86. Joey Numbaz (Scruff) Posted: August 22, 2007 at 11:33 AM (#2494796)
Dan - you've made an attempt at giving war credit for everyone else? Would you be able to send me that?
   87. DL from MN Posted: August 22, 2007 at 01:47 PM (#2494854)
Molitor is supposed to be one of the smartest ballplayers of his generation and probably does have intangible value that doesn't show up in the boxscore but directly contributes to wins. For example, Molitor is supposed to be really good at stealing signs. He was also great at reading pitchers to pick up moves to 1B.

In 117 postseason AB his batting line is .368/.435/.615!

Some cereal giveaway, I think Wheaties, had a promotion where you could send away for a 3'x2' poster from Sports Illustrated. They also gave away a bunch of posters inside the boxes. I had lots of the smaller posters on my wall (Larry Bird, Magic Johnson, Julius Erving, Dominique Wilkins) but the one I sent away for was Paul Molitor (there weren't any Twins available). Molitor was twisted into a corkscrew after a swing at the plate. He loomed large in the room right over the bed.
   88. Harveys Wallbangers Posted: August 22, 2007 at 02:15 PM (#2494875)
Post 85:

Well, post 77 (was never an outstanding fielder?) suggested that Molitor was never an outstanding fielder. I disagreed with that assessment. I provided multiple examples of how when Paul was at an infield position, in these instances second base and third base, he made a notable defensive contribution.

I thought part of the goal of the Hall of Merit is to exchange perspectives regarding the player in question. In Molitor's case I perceive that some may regard him simply as a "DH" and assess by whatever standard the voter has created for DHs. I think that would be an imprecise approach and am trying to provide additional information that may be overlooked.

To put it as plainly as possible I think Molitor when healthy WAS an excellent and at times outstanding defensive player whose contribution was undermined by a body that simply could not meet the long-term physical requirements of playing a defensive position.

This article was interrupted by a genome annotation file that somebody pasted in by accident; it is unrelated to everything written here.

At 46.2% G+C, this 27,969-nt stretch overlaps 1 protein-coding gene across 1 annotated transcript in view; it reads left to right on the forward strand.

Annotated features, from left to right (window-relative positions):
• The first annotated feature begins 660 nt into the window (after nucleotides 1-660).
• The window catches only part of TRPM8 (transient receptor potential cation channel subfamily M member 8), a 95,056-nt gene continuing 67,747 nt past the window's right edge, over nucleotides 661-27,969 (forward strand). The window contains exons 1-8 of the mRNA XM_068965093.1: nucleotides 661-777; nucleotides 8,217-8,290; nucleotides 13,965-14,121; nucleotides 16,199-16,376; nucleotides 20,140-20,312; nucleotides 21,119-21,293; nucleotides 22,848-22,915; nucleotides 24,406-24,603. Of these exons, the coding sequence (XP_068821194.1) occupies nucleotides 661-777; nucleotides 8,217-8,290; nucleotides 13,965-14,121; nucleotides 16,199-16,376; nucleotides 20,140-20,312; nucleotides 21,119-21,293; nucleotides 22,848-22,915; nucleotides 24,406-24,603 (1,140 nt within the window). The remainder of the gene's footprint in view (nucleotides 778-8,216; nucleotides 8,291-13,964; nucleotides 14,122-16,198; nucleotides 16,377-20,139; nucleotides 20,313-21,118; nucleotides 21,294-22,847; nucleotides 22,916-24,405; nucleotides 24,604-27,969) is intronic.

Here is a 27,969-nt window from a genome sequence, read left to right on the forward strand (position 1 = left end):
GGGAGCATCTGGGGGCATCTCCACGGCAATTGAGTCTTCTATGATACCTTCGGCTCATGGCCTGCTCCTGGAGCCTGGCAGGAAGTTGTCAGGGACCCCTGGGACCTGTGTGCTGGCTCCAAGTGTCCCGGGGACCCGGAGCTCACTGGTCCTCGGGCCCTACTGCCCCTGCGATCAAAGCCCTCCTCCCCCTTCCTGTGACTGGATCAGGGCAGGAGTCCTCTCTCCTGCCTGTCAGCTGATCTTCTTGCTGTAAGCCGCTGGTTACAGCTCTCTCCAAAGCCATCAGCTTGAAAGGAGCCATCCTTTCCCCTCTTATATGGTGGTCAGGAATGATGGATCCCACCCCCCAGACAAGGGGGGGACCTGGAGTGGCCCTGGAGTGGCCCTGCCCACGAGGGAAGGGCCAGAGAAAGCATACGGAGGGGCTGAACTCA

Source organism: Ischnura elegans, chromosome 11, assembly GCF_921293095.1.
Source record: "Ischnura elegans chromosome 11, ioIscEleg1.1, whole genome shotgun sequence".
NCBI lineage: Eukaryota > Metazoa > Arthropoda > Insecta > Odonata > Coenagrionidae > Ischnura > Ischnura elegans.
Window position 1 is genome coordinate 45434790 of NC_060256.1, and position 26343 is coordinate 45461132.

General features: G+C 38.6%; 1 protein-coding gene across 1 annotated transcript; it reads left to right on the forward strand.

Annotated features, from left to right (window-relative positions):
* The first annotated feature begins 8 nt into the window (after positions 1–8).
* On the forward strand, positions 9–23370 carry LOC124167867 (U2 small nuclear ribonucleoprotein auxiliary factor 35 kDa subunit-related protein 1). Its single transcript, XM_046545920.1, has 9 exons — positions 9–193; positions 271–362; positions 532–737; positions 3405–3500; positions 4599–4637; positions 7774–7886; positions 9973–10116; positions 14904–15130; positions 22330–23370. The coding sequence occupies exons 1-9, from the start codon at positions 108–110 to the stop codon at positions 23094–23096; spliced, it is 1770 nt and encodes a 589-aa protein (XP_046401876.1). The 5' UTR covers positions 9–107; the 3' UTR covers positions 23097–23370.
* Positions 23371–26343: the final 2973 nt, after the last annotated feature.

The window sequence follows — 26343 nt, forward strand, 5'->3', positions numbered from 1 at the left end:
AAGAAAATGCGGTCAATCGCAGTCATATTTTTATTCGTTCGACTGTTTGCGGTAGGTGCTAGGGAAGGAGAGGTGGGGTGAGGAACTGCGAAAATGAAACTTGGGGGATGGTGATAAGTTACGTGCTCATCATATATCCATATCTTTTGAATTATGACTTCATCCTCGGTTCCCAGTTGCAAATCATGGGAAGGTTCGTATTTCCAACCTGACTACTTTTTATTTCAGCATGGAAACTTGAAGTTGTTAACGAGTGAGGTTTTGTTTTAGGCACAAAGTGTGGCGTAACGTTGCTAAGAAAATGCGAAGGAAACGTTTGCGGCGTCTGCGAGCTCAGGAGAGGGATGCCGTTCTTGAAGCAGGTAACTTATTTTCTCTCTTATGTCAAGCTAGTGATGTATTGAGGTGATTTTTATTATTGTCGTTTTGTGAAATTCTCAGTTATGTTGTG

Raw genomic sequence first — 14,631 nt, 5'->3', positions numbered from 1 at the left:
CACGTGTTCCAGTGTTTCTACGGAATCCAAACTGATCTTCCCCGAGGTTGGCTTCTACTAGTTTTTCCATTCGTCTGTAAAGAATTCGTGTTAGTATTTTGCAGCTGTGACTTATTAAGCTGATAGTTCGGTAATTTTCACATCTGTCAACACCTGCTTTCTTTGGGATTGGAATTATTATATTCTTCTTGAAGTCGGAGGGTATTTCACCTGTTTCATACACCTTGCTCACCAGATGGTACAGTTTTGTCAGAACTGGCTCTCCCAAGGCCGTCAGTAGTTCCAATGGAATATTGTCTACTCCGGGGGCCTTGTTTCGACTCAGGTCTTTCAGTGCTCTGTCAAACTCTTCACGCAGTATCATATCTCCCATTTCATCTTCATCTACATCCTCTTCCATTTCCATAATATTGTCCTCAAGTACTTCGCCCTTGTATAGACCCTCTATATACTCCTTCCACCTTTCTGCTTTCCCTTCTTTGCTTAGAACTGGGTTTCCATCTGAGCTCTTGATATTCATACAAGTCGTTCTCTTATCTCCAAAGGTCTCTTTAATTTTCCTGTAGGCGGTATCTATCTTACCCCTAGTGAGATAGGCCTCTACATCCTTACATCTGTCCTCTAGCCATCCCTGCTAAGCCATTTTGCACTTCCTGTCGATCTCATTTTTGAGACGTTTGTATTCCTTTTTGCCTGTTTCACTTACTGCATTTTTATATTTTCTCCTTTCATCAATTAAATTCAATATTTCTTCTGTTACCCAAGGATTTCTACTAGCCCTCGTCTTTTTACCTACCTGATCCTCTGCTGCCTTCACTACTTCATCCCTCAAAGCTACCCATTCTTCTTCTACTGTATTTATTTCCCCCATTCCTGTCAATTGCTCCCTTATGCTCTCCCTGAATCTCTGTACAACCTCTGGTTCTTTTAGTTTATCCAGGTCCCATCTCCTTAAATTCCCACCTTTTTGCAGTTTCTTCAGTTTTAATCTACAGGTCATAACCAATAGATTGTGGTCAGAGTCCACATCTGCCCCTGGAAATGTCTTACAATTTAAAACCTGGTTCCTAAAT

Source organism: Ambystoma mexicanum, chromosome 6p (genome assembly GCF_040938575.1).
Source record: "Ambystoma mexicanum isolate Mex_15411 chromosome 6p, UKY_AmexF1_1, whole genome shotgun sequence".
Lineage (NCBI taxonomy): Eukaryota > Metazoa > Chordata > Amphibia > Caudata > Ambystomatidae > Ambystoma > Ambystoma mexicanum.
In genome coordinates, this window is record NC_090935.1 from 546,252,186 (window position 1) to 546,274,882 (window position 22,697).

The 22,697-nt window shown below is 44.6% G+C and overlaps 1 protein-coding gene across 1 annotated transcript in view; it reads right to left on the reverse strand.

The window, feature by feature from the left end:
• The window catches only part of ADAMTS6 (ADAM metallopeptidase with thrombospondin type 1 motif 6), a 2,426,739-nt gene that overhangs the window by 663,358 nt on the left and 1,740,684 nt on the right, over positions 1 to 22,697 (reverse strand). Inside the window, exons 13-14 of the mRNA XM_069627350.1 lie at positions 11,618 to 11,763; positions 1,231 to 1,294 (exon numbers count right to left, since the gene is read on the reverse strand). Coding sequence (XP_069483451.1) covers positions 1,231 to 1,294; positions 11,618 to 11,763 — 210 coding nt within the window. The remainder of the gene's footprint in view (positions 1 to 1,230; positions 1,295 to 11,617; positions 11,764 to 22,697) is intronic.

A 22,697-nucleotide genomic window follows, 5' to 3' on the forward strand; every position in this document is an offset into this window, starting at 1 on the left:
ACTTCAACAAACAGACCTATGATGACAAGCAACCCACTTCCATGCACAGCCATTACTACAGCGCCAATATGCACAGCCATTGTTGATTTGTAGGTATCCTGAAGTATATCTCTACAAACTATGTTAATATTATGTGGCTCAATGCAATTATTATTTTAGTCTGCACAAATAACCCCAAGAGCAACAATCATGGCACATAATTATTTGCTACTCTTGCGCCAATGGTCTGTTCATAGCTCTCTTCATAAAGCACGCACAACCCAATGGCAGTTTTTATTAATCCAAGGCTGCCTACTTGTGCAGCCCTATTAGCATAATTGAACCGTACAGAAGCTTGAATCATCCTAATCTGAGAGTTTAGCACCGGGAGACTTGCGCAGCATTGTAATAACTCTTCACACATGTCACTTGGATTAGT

I hope this clarifies the situation and demonstrates that I was indeed "arguing" in opposition to an earlier claim as opposed to some phantome statement.
   89. DavidFoss Posted: August 22, 2007 at 03:14 PM (#2494955)
I took DanR's "never an outstanding fielder" comment literally, not as a euphemism for "bad". He just meant that he wasn't Gold Glove caliber. He wasn't Buddy Bell or Frank White.

The healthy error rates probably kept him from getting the 'surehanded' label from contemporary sports writers, but statheads look past those things. Most of the metrics have Molitor above average with the glove which is pretty impressive considering how banged up he usually was. The multiple positions really helped his team as well. It makes me think of Gil McDougald in the 1950s.
   90. sunnyday2 Posted: August 22, 2007 at 03:19 PM (#2494969)
I agree. Paulie is a B fielder by WS and that's not B for bad. He just wasn't an A/A+ type of fielder.

I once used the term mediocre and got jumped on. It just means "average." I mean, not everybody can be above average.
   91. Harveys Wallbangers Posted: August 22, 2007 at 03:22 PM (#2494971)
David:

Well, I think if Paul had stayed healthy he would have gained a reputation as an excellent fielder. He was average at shortstop and such fellows tend to do really well when asked to play second or third. If you can handle the most challenging infield position then you have the skills to really excel elsewhere.

I was compelled to write in further detail since Post 85 chose to engage in snark when if the poster had asked me to elaborate I could have clarified my comment.
   92. John (You Can Call Me Grandma) Murphy Posted: August 22, 2007 at 04:47 PM (#2495074)
In Molitor's case I perceive that some may regard him simply as a "DH" and assess by whatever standard the voter has created for DHs.


I don't think anybody was stating that he was simply a DH, Harvey. I know I wasn't. I just felt (and still do, though I will go along with the 3B/DH designation instead of the DH/3B) that he had more value as a designated hitter. But anybody thinking that Molitor was a DH because of some type of defensive deficiency is just plain ignorant.
   93. David Concepcion de la Desviacion Estandar (Dan R) Posted: August 22, 2007 at 05:43 PM (#2495153)
Right, I didn't mean he couldn't catch the ball, just that his glove isn't a big argument in his favor.
   94. David Concepcion de la Desviacion Estandar (Dan R) Posted: August 22, 2007 at 06:08 PM (#2495211)